As Figure 4 highlighted, with the gap much larger in terms of total GDP as opposed to GDP per capita, a key driver for this will be faster population growth in the UK than in Scotland. As a result, the UK must be creating more jobs than Scotland.

To show how this will have had an impact on the productivity results, in Figure 6 below we calculate Scottish productivity on the basis that Scotland had matched the growth in UK jobs and hours worked since 2007. We then compare this to output per job and output per hour estimates using the actual growth in Scottish jobs and hours.

Figure 6: Scottish productivity growth under alternative growth scenarios for hours and jobs


The red line shows actual output per hour in Scotland, while the pink line shows the evolution of output per hour assuming that growth in the number of hours worked in Scotland had tracked the UK. The black line shows output per job in Scotland based on the actual data, and the yellow line shows what would have happened to output per job in Scotland if job growth in Scotland had matched job growth for the UK as a whole.

As can be seen, had Scotland matched the growth in jobs or hours worked in the UK – for the same level of output growth – productivity would have fallen.

Given that the relationship between GDP and labour input is a complex one, this is clearly just one illustrative scenario (assuming that Scotland matched the UK on growth of jobs and hours worked, but didn’t see any improvement in GDP growth). Nevertheless, it illustrates the fact that had Scotland seen faster growth of hours and jobs – and more in line with the UK – the gains in productivity would have been lower.

A more general issue emerges -of course- about the types of jobs being created. Job growth can comprise all combinations of productivity levels, the key to improving productivity performance is to see sustained increases in the number of high productivity jobs.

Final thoughts

A more productive economy is clearly an important objective.

But – at least in the short-run – there can sometimes be a trade-off between greater productivity and better labour market outcomes (i.e. more jobs). Clearly we would wish to have more people in work and a more productive and faster growing economy. Sometimes however, the rate of jobs being created may outpace growth in the economy, particularly if the size of the population is growing quickly.

It is this phenomenon that appears to be driving the relative catch-up we have witnessed in recent years between Scottish and UK productivity (rather than a fundamental change in Scottish productivity).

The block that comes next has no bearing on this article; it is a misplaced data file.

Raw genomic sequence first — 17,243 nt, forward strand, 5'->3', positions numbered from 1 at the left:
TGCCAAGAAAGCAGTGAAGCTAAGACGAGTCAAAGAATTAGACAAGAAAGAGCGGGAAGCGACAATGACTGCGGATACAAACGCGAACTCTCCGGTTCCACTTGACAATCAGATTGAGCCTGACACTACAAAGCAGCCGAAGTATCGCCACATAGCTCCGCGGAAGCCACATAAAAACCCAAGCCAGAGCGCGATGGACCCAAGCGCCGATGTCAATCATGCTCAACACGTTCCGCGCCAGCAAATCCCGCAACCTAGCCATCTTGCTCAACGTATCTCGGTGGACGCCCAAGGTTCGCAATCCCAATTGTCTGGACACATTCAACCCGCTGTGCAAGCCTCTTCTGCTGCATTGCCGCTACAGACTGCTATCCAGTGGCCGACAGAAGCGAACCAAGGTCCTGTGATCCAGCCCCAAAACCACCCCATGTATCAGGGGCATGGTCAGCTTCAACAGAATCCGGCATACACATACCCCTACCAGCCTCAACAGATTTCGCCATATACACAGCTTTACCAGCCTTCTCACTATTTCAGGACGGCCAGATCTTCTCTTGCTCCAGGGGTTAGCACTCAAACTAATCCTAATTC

In short, both economies have had broadly the same growth in GDP per capita since 2007. But what we have seen is a greater number of jobs being created in the UK than in Scotland. This shows up as faster employment growth and a greater number of hours worked.

For a given level of output this means that relative productivity in Scotland must ‘catch-up’ with the UK.

This serves to illustrate that policymakers need to be careful when using phrases such as welcoming ‘strong productivity growth’ or ‘robust labour market outcomes’, as there can be – at least in the short-term – a trade-off between the two.

This analysis also suggests that care needs to be taken when using recent trends for Scottish and UK productivity as a guide to future performance.

Improving UK and Scottish productivity requires growth in jobs that are more productive than we have at the moment. This means that beyond focussing on the headline employment indicators we need to think more about wider labour market issues like job quality.

The UK Government’s industrial strategy announced today is the latest attempt to provide the business and economic environment to support the development of more high productivity jobs. Whether it succeeds in boosting UK/Scottish productivity will depend as much on the extent to which it as able to garner a broad base of support throughout industry, academia and wider society, as it will on the effectiveness of its delivery.


The Fraser of Allander Institute (FAI) is a leading economy research institute based in the Department of Economics at the University of Strathclyde, Glasgow.